The unit is designed to display either inside temperature or set point (thermostat setting), but we really can’t tell which is which since it is always capable of maintaining exactly the desired temperature. Even at the highest turbo setting designed for quick cooling when you have extra electrical power, it is nearly impossible to hear the inside component. On Turbo the compressor can be heard outside within a few feet of the back of the trailer and just barely heard inside.
Unlike our old roof unit, the mini-split is installed to route the water produced outside under the trailer rather than dripping off the roof with a slow drip-drip-drop from the lowest corner of the roof. The new unit draws just over a pint of water per hour out of the trailer air yielding a mold-free environment with none of the clammy feeling the Dometic roof unit used to produce. We run the unit 24/7 when at home for under $30 per month.
The travel trailer Air Conditioner performs exactly as we had hoped when be bought it.
The best part was the install. Dr. HVAC, Chris Ramnauth, quoted me a firm, fixed price for the entire install: the Gree air conditioning unit, building a custom bumper bracket for the condenser, hanging the wall evaporator in the center of the trailer and high enough to not bang my head, all the wiring, removing and replacing the bottom of the trailer to hide the refrigerant lines, and cleaning up the trailer better than he and his crew found it. Joan and I are really pleased with the price, the work, and the timing of the job. We dropped Winnie off at the Dr HVAC parking lot, Chris sent progress photos as the work progressed, and walked through the job showing us what was done – in a very cool, quiet trailer with the unit getting electricity from a an extension cord from his shop. No special plug, no heavy duty extension cord or wiring is required since the unit draws so little power. A 30 Amp plug in is required if you also plan to run the electric hot water or other heavy power appliance.
While you can’t see it in the photo, there is a 20 Amp inlet connecter behind the generator. The generator is plugged into the trailer with a 4′ 12 gauge extension cord. I installed a manual transfer switch ($25 from Home Depot) just under the distribution box to feed either the generator or shore power to the a/c distribution panel – there is no possibility of back feed.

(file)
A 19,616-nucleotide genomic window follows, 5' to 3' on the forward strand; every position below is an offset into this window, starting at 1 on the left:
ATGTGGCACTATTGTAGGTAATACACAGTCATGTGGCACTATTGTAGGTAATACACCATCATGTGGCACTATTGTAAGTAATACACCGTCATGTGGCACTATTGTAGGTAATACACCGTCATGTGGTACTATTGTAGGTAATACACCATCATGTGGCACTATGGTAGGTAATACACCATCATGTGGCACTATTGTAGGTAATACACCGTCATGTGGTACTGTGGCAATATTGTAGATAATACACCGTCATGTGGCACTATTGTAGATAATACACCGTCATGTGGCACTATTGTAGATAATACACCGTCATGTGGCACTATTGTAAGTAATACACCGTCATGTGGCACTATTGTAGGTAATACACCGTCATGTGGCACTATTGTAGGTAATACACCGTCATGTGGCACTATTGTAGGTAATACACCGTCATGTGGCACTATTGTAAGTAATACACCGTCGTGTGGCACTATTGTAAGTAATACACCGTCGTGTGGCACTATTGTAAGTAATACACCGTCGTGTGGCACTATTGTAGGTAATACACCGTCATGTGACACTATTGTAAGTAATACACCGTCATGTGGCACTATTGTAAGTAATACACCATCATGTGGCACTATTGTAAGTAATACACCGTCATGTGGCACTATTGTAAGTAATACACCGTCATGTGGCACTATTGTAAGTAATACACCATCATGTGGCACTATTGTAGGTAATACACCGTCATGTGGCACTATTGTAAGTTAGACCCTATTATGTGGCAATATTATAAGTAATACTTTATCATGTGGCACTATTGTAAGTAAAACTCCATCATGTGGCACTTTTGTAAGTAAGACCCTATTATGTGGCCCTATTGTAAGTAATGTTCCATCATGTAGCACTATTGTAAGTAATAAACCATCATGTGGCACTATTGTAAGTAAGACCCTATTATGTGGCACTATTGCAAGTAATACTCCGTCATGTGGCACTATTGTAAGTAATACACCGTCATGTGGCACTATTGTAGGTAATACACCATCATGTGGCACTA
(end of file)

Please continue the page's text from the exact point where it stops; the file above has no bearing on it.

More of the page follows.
We had planned to retain the original rooftop unit to quick cool when we arrived in camp. Turned out that was unnecessary. Even in the hottest day in Florida, we could drive into a rest area, start the Honda, visit the rest stop restroom, and return to a comfortable trailer on the way to being cool.
So, we gave the rooftop unit away to a Father/Son team who agreed to climb up on the roof, remove the unit and seal the hole. The removal took about 20 minutes. We were left with a not quite watertight hole that we screwed in from below and insulated with a 4″ block of foam and some reflecting foil. Then we installed a Winix 545 air cleaner that finally eliminated the lingering “new car” and “old mold” smell from Winnie. Finally we applied three tubes of waterproof caulk to eliminate the edge roughness where the plywood was screwed onto the roof. We sealed the wood and joints with Eternabond, hopefully with no leaks forever.
Dr. HVAC is located in Margate, Florida, near Ft. Lauderdale. You can find Chris at https://dr-hvac-inc.com/. I have no financial arrangement with Dr HVAC, just admiration of a good craftsman.